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Erschienen in: European Surgery 3/2022

Open Access 14.04.2022 | main topic

Transapical TAVI in chronic type A dissection

verfasst von: Dr.med.univ. Christian Mayer, Birgit Zirngast, Olev Luha, Wolfgang Marte, Johannes Schmid, Gabor Toth, Clemens Nebert, Albrecht Schmidt, Heinrich Mächler

Erschienen in: European Surgery | Ausgabe 3/2022

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Summary

Background

Transcatheter aortic valve implantation (TAVI) has been a routine procedure for quite some years. Advancements in technology and experience have enabled its use in even more challenging anatomies.

Case report

An 83-year-old female patient with severe aortic pathology due to chronic type A dissection after supracoronary ascending aortic repair was suffering from progressive dyspnea and recurrent cardiac decompensations due to severe aortic stenosis. She was successfully treated with a transapical TAVI procedure by our interdisciplinary heart team.

Conclusion

Transapical TAVI is a good alternative for overcoming severe aortic pathology when treating aortic stenosis.
Hinweise

Publisher’s Note

Springer Nature remains neutral with regard to jurisdictional claims in published maps and institutional affiliations.

Background

Transcatheter aortic valve implantation (TAVI) has become a routine procedure with the transfemoral (TF) route as the access of choice for the intervention [1]. Reviews show that despite improvements in delivery device size and technology, approximately 15% of patients are denied treatment due to unfavorable access morphology [2]. Therefore, a well-established heart team should be able to provide at least one alternative access in addition to TF to offer individual patient-centered treatment options.

Case report

We report a successful transapical TAVI procedure in an 83-year-old female patient with chronic residual aortic dissection following successful supracoronary replacement of the ascending aorta due to acute aortic dissection 20 years ago.
Prior to the procedure, the patient suffered from progressive dyspnea (NYHA III) and multiple episodes of acute cardiac decompensation caused by severe aortic stenosis with an echocardiographically calculated aortic valve area of 0.7 cm2 (pmean 57 mm Hg, pmax 79 mm Hg). Due to an estimated Euroscore II of 21%, her advanced age and comorbidities, the patient was not considered suitable for conventional surgical aortic valve replacement. Best medical treatment had already been initiated, though the patient still suffered from massive limitations in her activities of daily life.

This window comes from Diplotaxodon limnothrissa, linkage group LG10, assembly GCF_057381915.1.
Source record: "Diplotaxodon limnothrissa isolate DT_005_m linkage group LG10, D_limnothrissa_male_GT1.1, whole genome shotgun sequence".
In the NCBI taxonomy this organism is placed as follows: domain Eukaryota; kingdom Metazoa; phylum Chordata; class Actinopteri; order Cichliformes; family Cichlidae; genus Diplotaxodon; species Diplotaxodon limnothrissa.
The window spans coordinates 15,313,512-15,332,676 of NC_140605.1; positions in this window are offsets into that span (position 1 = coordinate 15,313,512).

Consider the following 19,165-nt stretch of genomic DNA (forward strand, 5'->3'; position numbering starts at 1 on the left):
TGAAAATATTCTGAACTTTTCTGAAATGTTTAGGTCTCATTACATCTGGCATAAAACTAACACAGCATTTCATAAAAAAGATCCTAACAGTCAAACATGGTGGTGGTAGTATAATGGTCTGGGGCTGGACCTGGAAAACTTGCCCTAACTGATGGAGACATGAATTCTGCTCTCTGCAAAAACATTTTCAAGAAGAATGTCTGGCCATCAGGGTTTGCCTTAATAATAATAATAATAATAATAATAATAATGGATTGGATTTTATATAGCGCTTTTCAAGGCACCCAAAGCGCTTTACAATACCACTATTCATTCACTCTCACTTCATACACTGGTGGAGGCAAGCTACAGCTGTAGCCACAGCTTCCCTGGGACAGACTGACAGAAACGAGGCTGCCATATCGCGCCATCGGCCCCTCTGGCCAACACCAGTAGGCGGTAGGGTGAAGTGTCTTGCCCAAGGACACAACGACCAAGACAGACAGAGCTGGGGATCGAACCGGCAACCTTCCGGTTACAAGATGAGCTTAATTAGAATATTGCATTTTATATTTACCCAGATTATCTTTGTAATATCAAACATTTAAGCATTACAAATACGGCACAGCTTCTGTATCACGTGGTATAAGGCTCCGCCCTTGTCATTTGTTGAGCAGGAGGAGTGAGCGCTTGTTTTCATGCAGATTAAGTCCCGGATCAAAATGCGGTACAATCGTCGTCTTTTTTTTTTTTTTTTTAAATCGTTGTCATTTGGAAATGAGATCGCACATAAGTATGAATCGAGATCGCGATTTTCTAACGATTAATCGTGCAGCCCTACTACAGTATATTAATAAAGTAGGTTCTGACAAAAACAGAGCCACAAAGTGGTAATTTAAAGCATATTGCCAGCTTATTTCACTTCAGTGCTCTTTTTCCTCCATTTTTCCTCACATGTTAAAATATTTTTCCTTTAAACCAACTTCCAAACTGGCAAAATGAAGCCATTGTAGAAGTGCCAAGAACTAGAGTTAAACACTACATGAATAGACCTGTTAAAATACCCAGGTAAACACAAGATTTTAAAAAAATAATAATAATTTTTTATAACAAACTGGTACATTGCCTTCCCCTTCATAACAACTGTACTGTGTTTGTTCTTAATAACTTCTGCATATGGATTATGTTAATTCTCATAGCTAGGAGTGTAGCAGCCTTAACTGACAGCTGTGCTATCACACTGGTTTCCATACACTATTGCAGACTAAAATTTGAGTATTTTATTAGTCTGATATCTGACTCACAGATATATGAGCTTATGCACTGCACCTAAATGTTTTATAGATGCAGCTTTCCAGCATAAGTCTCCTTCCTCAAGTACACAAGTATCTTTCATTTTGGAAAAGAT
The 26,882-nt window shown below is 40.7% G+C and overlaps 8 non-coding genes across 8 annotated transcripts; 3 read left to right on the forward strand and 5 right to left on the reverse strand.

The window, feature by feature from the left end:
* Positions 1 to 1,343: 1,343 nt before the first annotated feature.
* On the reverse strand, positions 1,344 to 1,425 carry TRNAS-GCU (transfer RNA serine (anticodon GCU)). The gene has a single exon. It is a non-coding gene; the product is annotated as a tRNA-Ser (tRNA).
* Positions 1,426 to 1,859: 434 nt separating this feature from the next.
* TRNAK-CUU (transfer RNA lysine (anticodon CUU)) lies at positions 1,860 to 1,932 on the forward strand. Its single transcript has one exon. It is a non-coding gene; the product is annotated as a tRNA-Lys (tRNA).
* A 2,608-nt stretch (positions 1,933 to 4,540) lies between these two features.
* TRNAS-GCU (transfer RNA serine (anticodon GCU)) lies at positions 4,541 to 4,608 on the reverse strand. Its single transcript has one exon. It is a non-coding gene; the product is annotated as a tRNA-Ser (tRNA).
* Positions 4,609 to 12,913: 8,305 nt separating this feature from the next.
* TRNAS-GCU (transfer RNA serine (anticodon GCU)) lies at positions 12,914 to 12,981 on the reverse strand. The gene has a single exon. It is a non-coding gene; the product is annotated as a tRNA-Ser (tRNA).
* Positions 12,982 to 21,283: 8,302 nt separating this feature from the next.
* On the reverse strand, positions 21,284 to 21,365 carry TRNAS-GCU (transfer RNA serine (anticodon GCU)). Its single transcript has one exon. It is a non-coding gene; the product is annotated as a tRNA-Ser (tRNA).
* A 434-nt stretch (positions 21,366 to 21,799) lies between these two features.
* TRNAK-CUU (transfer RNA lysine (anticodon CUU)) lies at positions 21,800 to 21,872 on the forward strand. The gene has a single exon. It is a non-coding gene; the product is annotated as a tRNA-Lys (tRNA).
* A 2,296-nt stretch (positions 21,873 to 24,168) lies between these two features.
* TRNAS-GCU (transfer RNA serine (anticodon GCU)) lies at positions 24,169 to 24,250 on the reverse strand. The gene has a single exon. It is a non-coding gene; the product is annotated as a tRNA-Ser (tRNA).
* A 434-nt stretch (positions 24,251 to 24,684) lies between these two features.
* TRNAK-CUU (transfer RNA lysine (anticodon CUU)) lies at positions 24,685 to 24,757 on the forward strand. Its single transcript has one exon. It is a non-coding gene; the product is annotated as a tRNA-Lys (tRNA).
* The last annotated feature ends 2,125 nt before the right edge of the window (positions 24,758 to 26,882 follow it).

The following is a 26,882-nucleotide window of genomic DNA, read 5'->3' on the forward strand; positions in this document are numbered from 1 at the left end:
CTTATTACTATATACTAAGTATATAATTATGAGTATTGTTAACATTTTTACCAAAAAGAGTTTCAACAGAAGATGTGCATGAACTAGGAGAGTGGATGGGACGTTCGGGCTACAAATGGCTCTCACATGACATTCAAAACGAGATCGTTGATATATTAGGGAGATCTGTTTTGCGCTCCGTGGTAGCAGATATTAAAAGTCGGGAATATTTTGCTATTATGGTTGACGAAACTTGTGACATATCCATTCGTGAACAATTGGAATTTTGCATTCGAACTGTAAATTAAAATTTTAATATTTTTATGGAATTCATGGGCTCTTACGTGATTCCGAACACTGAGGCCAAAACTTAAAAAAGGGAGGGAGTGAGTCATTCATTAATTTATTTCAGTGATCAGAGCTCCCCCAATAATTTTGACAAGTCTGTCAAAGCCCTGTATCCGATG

A computed tomography angiogram (CT-A) scan showed chronic residual dissection of the aortic root between the sinotubular junction/sinus of valsalva (Fig. 1) and the proximal end of the aortic prosthesis, which continued beyond the aortic arch (Fig. 2) into the descending aorta and iliofemoral vessels. It also showed partially dissected supraaortal branches and a partially thrombosed false lumen. Total diameter of the aortic arch was 4.5 cm, with true lumen diameter of 1.5 cm.
The procedure was planned using a standard multiplanar reconstruction software for CT‑A data. It was performed in the hybrid room under general anesthesia. Via a left anterior mini-thoracotomy, a 18F sheath was introduced transapically for device implantation, diagnostic angiography was performed via a 6F sheath in the right brachial artery. Antegrade crossing of the aortic valve and the severely dissected aortic arch was done with a standard 0.038″ wire and a Judkins 4 right coronary catheter. Following true lumen confirmation through fluoroscopy and transesophageal echocardiography (TEE), an exchange was made with a super-stiff wire. Temporary pacing was utilized through epicardial pacemaker leads.
A 26 mm balloon-expandable valve was implanted after predilatation of the native aortic valve in the 50/50 position across the native aortic annulus. TEE and fluoroscopy showed no paravalvular leakage and correct positioning of the valve. The brachial access site was closed using a percutaneous closure device, the apical access site and thoracotomy were closed with a standard surgical technique.
A pseudoaneurysm at the brachial access site was treated surgically on the fifth postoperative day, after that the patient was discharged home in good clinical condition. Since then, 30 months have passed and the patient is in best condition, without any sign of dyspnea or other cardiac symptoms.

Discussion

The literature shows only few comparable cases where TAVI has been performed in the presence of aortic dissection. It should be noted that in none of these cases did the aortic pathology extend distally to the aortic arch [3, 4]. In most cases it was restricted to the aortic root [57], in comparison to our case where the dissection extended to the iliofemoral vessels. In one described case transapical access has been chosen, in the others they performed femoral access.